Put buying is the simplest way to trade put options. When the options trader is bearish on particular security, he can purchase put options to profit from a slide in asset price. The price of the asset must move significantly below the strike price of the put options before the option expiration date for this strategy to be profitable.

A Simplified Example

Suppose the stock of XYZ company is trading at $40. A put option contract with a strike price of $40 expiring in a month’s time is being priced at $2. You strongly believe that XYZ stock will drop sharply in the coming weeks after their earnings report. So you paid $200 to purchase a single $40 XYZ put option covering 100 shares.

Say you were spot on and the price of XYZ stock plunges to $30 after the company reported weak earnings and lowered its earnings guidance for the next quarter. With this crash in the underlying stock price, your put buying strategy will result in a profit of $800.

Let’s take a look at how we obtain this figure.

If you were to exercise your put option after earnings, you invoke your right to sell 100 shares of XYZ stock at $40 each. Although you don’t own any share of XYZ company at this time, you can easily go to the open market to buy 100 shares at only $30 a share and sell them immediately for $40 per share. This gives you a profit of $10 per share. Since each put option contract covers 100 shares, the total amount you will receive from the exercise is $1000. As you had paid $200 to purchase this put option, your net profit for the entire trade is $800.

This strategy of trading put option is known as the long put strategy. See our long put strategy article for a more detailed explanation as well as formulae for calculating maximum profit, maximum loss and breakeven points.

Protective Puts

Investors also buy put options when they wish to protect an existing long stock position. Put options employed in this manner are also known as protective puts. Entire portfolio of stocks can also be protected using index puts.

Selling Put Options

Instead of purchasing put options, one can also sell (write) them for a profit. Put option writers, also known as sellers, sell put options with the hope that they expire worthless so that they can pocket the premiums. Selling puts, or put writing, involves more risk but can be profitable if done properly.

Covered Puts

The written put option is covered if the put option writer is also short the obligated quantity of the underlying security. The covered put writing strategy is employed when the investor is bearish on the underlying.

Naked Puts

The short put is naked if the put option writer did not short the obligated quantity of the underlying security when the put option is sold. The naked put writing strategy is used when the investor is bullish on the underlying.

For the patient investor who is bullish on a particular company for the long haul, writing naked puts can also be a great strategy to acquire stocks at a discount.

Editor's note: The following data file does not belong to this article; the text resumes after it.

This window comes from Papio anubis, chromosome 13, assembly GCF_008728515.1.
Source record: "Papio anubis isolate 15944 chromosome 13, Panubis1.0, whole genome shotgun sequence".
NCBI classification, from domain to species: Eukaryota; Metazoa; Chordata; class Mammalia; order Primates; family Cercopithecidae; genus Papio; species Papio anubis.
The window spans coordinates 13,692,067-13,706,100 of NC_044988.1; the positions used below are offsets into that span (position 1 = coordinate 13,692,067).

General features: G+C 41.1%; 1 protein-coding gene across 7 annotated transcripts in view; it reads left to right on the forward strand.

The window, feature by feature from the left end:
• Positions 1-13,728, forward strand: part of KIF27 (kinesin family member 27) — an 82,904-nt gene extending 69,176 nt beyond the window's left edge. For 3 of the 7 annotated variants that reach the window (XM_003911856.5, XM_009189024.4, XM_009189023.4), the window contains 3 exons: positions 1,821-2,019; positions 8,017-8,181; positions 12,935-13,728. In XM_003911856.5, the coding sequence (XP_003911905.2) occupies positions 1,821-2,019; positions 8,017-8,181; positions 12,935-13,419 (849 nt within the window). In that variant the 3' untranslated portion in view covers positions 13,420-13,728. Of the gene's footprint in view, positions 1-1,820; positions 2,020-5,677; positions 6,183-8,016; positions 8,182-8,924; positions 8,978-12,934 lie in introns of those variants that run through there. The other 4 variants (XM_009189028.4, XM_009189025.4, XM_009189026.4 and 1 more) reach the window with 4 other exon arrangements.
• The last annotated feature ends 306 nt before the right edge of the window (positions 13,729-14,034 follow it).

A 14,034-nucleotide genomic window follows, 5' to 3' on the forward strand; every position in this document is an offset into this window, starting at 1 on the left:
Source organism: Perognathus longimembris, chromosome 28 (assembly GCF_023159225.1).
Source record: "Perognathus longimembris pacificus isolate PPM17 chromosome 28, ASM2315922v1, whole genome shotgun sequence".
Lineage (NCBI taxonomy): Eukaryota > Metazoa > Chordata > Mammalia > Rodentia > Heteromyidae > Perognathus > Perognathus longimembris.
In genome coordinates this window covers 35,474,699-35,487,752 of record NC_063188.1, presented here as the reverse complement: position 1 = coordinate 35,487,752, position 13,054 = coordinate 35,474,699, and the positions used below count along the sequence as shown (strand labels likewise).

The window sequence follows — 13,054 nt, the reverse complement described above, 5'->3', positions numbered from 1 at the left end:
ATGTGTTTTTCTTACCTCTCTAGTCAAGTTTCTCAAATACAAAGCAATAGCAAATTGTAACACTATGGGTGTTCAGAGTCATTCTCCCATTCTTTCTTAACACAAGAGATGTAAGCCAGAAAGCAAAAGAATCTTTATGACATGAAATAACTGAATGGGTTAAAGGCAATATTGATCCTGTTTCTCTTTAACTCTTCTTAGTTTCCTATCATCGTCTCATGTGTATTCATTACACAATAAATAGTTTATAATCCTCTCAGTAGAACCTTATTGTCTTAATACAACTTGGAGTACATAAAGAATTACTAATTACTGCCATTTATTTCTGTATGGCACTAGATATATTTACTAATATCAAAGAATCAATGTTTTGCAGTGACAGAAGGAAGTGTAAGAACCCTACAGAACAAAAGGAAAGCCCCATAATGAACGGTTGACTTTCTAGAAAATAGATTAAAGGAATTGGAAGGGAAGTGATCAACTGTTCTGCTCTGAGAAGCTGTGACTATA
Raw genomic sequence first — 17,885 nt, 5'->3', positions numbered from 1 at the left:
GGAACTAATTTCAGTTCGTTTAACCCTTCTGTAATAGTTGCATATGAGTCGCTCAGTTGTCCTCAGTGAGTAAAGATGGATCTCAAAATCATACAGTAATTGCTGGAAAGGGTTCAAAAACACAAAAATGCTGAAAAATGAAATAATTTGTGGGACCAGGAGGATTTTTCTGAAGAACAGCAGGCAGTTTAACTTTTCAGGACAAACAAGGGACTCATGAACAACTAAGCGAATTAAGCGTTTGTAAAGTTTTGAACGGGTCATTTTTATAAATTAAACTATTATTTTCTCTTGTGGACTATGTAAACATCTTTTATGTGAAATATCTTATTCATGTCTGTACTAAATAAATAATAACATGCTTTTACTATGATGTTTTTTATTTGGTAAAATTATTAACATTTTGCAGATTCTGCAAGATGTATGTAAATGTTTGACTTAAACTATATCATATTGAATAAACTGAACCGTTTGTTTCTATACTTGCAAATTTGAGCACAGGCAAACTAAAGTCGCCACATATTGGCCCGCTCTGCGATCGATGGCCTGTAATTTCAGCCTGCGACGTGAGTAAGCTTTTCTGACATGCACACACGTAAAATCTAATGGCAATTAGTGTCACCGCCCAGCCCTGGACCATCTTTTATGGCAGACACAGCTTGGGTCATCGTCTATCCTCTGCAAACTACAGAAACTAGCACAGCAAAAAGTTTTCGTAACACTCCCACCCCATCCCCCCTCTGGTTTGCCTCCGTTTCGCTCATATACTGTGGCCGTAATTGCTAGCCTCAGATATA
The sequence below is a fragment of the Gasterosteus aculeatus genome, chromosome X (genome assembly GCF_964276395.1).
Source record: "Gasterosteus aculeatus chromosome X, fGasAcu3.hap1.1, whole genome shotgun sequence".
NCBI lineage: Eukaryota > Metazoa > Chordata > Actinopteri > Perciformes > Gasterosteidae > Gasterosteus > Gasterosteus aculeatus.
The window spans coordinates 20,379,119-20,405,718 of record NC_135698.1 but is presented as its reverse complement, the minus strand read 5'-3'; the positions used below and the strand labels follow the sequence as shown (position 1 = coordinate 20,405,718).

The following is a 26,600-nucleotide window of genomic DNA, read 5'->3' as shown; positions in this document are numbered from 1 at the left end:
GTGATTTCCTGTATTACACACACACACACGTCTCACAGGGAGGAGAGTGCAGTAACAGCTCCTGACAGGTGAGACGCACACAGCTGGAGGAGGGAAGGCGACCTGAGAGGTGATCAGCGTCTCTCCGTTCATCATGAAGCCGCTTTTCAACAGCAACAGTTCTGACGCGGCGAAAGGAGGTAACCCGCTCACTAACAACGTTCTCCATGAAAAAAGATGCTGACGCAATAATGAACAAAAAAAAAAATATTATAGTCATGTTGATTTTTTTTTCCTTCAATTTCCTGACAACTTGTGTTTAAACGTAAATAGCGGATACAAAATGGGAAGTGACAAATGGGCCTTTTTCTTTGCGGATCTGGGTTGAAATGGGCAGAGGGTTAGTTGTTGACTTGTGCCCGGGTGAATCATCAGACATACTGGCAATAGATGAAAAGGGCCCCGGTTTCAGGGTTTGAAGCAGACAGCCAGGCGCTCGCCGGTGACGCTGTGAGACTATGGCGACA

Put Spreads

A put spread is an options strategy in which equal number of put option contracts are bought and sold simultaneously on the same underlying security but with different strike prices and/or expiration dates. Put spreads limit the option trader’s maximum loss at the expense of capping his potential profit at the same time.

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Writing Puts to Purchase Stocks

If you are very bullish on a particular stock for the long term and is looking to purchase the stock but feels that it is slightly overvalued at the moment, then you may want to consider writing put options on the stock as a means to acquire it at a discount. [Read on. ]

What are Binary Options and How to Trade Them?

Also known as digital options, binary options belong to a special class of exotic options in which the option trader speculate purely on the direction of the underlying within a relatively short period of time. [Read on. ]

Investing in Growth Stocks using LEAPS® options

If you are investing the Peter Lynch style, trying to predict the next multi-bagger, then you would want to find out more about LEAPS® and why I consider them to be a great option for investing in the next Microsoft®. [Read on. ]

Effect of Dividends on Option Pricing

Cash dividends issued by stocks have big impact on their option prices. This is because the underlying stock price is expected to drop by the dividend amount on the ex-dividend date. [Read on. ]

Bull Call Spread: An Alternative to the Covered Call

As an alternative to writing covered calls, one can enter a bull call spread for a similar profit potential but with significantly less capital requirement. In place of holding the underlying stock in the covered call strategy, the alternative. [Read on. ]

Dividend Capture using Covered Calls

Some stocks pay generous dividends every quarter. You qualify for the dividend if you are holding on the shares before the ex-dividend date. [Read on. ]

Leverage using Calls, Not Margin Calls

To achieve higher returns in the stock market, besides doing more homework on the companies you wish to buy, it is often necessary to take on higher risk. A most common way to do that is to buy stocks on margin. [Read on. ]

Day Trading using Options

Day trading options can be a successful, profitable strategy but there are a couple of things you need to know before you use start using options for day trading. [Read on. ]

What is the Put Call Ratio and How to Use It

Learn about the put call ratio, the way it is derived and how it can be used as a contrarian indicator. [Read on. ]